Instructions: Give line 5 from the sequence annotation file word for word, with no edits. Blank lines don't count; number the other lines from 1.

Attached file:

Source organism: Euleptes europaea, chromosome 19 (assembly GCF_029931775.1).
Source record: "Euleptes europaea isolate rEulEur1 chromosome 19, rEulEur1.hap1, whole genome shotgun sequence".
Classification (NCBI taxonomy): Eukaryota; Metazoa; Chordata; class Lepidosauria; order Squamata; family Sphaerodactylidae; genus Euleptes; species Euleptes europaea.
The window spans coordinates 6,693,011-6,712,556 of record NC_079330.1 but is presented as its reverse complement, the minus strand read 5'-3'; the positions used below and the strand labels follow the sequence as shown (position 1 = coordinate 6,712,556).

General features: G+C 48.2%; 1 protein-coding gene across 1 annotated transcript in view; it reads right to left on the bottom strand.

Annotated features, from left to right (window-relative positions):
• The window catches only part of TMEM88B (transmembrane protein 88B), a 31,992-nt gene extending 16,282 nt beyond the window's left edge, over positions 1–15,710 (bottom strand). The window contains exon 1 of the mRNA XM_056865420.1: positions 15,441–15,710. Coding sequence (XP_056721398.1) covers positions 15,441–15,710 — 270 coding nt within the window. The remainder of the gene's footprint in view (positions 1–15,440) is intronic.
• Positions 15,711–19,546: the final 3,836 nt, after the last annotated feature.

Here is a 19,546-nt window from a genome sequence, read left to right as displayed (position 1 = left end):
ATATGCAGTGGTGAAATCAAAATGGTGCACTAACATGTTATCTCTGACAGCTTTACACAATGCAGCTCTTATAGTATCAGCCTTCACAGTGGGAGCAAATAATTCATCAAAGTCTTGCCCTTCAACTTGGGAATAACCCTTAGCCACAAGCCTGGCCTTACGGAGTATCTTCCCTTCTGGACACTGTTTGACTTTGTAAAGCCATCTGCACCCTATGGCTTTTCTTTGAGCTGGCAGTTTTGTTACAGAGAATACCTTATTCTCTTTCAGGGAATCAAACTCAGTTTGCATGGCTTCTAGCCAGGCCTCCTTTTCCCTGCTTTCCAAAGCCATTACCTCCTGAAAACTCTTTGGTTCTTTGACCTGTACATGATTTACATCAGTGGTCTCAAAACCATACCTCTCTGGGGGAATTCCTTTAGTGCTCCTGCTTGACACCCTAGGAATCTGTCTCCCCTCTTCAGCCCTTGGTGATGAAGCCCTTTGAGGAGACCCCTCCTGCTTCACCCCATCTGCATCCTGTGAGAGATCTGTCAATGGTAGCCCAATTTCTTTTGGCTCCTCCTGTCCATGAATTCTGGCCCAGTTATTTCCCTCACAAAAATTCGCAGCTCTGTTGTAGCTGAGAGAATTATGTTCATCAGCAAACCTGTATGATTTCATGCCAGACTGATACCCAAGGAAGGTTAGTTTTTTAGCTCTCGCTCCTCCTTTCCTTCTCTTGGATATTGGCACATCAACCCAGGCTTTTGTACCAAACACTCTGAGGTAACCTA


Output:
General features: G+C 48.2%; 1 protein-coding gene across 1 annotated transcript in view; it reads right to left on the bottom strand.